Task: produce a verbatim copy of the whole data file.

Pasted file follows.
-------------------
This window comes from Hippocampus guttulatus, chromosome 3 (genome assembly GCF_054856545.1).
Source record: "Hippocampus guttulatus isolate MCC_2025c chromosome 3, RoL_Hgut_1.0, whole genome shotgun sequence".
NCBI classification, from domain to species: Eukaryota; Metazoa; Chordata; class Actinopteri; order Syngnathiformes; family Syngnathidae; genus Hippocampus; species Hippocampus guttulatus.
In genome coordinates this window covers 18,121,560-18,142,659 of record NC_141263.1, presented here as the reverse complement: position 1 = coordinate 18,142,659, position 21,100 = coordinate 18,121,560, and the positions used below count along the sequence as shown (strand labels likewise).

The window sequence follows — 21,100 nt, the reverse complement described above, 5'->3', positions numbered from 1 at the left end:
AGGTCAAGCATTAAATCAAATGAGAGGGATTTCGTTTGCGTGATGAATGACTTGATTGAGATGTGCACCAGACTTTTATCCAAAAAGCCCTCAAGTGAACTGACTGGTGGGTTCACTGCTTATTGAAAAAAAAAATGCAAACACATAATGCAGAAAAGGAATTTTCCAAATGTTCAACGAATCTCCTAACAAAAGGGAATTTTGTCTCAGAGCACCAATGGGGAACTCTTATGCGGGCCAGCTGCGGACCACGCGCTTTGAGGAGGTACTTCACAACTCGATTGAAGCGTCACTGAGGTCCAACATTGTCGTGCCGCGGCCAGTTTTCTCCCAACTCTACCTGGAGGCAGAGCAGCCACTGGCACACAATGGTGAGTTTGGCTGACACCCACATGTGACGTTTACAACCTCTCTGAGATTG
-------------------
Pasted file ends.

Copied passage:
This window comes from Hippocampus guttulatus, chromosome 3 (genome assembly GCF_054856545.1).
Source record: "Hippocampus guttulatus isolate MCC_2025c chromosome 3, RoL_Hgut_1.0, whole genome shotgun sequence".
NCBI classification, from domain to species: Eukaryota; Metazoa; Chordata; class Actinopteri; order Syngnathiformes; family Syngnathidae; genus Hippocampus; species Hippocampus guttulatus.
In genome coordinates this window covers 18,121,560-18,142,659 of record NC_141263.1, presented here as the reverse complement: position 1 = coordinate 18,142,659, position 21,100 = coordinate 18,121,560, and the positions used below count along the sequence as shown (strand labels likewise).

The window sequence follows — 21,100 nt, the reverse complement described above, 5'->3', positions numbered from 1 at the left end:
AGGTCAAGCATTAAATCAAATGAGAGGGATTTCGTTTGCGTGATGAATGACTTGATTGAGATGTGCACCAGACTTTTATCCAAAAAGCCCTCAAGTGAACTGACTGGTGGGTTCACTGCTTATTGAAAAAAAAAATGCAAACACATAATGCAGAAAAGGAATTTTCCAAATGTTCAACGAATCTCCTAACAAAAGGGAATTTTGTCTCAGAGCACCAATGGGGAACTCTTATGCGGGCCAGCTGCGGACCACGCGCTTTGAGGAGGTACTTCACAACTCGATTGAAGCGTCACTGAGGTCCAACATTGTCGTGCCGCGGCCAGTTTTCTCCCAACTCTACCTGGAGGCAGAGCAGCCACTGGCACACAATGGTGAGTTTGGCTGACACCCACATGTGACGTTTACAACCTCTCTGAGATTG